Editor’s note: This is part three of a five-part series on supplemental income streams in retirement. Part one, Could Supplemental Income Strategies Work for Your Retirement?, is an introduction to the series. Part two is A Managed Account Offers Optimization and Tax Efficiency.
If you are in or near retirement, it can be exhausting watching the market swing back and forth while worrying if your money will last for your lifetime. What if you could help supplement your Social Security benefits and your retirement assets with income that may be protected from the forces of economic volatility?
The good news is you can. There are several ways to help generate income that may be sheltered from the ups and downs of the stock market. One way to generate that income is through an annuity.
Generally, annuities work by paying a sum of money that is then invested and pays the purchaser an income over a set period of time. There are a variety of different structures for how annuities can be funded or paid out based on your individual needs. For instance, you can structure an annuity to pay out over the course of just a few years or for the rest of your life.
Typically, the first step when considering an annuity is to have a conversation with a financial adviser. You should specifically discuss how you want to fund your annuity, when you’ll need to start receiving income from the annuity and what type of annuity is best for you based on your risk tolerance. Some advantages of annuities with income for a lifetime include:
- Provide flexibility to create a plan with payment and payout parameters that fit your financial needs
- Let you live the life for which you planned by creating sufficient income in retirement
- Help eliminate the risk that you will outlive your assets
- Help prevent the potential that losses in the early years negatively affect the income you receive in the later years of retirement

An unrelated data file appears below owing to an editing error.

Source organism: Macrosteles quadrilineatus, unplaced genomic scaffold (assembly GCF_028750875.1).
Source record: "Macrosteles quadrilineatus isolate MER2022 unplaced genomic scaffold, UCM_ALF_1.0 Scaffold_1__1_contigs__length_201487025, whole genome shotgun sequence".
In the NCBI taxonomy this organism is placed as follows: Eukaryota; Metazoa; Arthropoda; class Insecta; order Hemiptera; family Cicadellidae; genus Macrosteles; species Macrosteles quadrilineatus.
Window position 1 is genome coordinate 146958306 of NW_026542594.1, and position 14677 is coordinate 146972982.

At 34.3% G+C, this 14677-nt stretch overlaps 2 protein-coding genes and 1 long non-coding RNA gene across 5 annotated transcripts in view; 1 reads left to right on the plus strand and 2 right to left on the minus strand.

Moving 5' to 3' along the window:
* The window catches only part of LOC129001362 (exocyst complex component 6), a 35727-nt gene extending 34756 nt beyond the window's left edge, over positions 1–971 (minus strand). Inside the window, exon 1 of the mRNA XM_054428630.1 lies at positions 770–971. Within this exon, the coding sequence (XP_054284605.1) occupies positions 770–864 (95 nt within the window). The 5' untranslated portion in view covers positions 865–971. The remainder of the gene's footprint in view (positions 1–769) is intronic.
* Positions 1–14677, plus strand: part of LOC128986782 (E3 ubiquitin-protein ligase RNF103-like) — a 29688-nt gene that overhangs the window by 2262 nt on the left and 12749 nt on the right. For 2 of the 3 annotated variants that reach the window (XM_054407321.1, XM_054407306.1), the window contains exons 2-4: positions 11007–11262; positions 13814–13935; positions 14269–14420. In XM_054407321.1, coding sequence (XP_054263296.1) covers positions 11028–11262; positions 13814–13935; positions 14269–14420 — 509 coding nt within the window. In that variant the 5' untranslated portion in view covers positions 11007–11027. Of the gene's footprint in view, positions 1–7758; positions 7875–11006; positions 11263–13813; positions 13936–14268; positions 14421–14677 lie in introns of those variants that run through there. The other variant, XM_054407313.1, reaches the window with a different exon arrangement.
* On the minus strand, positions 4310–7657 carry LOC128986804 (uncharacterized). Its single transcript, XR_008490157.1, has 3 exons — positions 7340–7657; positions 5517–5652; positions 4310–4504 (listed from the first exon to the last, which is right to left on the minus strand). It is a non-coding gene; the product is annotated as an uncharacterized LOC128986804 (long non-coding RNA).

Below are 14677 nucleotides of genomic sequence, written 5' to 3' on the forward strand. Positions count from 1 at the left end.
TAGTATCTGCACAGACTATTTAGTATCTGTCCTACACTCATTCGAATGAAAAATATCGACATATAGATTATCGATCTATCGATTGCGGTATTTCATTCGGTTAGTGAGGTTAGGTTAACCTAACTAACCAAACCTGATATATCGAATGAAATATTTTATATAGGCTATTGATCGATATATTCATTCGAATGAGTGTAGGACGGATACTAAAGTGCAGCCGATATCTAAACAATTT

- Include provisions that can help adjust payouts for inflation
Lifetime income adjusted for inflation may have you wondering why you might even bother to consider another alternative. As with anything, though, it’s important to know that annuities aren’t a fix-all financial instrument. They’re a good solution for lifetime income but may not be the best return on investment in all instances.
The flip side of that rate of return is that you may limit the amount of benefit you receive compared to a more aggressive investment vehicle depending on how your annuity is structured. For that reason, annuities are not often recommended to younger investors who may have more time to weather the ebbs and flows of the markets.
Make sure you don’t need access to your money too soon
Additionally, annuities are not generally beneficial to those who may need immediate access to a larger sum of money. Annuities often carry a substantial cost if you need early access to your principal.
A financial adviser can help you work through considerations such as purchases, emergencies or family dynamics that may impact your ability to invest your retirement assets in an annuity. Total fees can often be substantial if you want your annuity to include a cost-of-living adjustment, or if you want it to transfer to a beneficiary upon your death.
Without a provision transferring an annuity to a beneficiary, the issuer is often entitled to whatever may remain of your principal investment in the event you don’t outlive the annuity payments.
Lackluster return rates, challenges to accessing your principal investment and add-on costs are three potential downfalls of annuities. Other potential challenges include:
- Forfeit of principal upon death
- Annuities are not FDIC-insured, so they rely on the solvency of the issuer
- Earnings may be taxed
- Additional fees for cost-of-living adjustments, access to principal and death benefits
An annuity is intended to bring you peace of mind through lifetime income and can be an effective financial instrument to help provide supplemental income for your golden years. Your adviser can help you determine if an annuity is right for your lifestyle and financial goals, or if a different investment strategy may be more effective for you.
Next week, look for part four in the series, about investments that provide steadier returns and fewer fluctuations to your principal.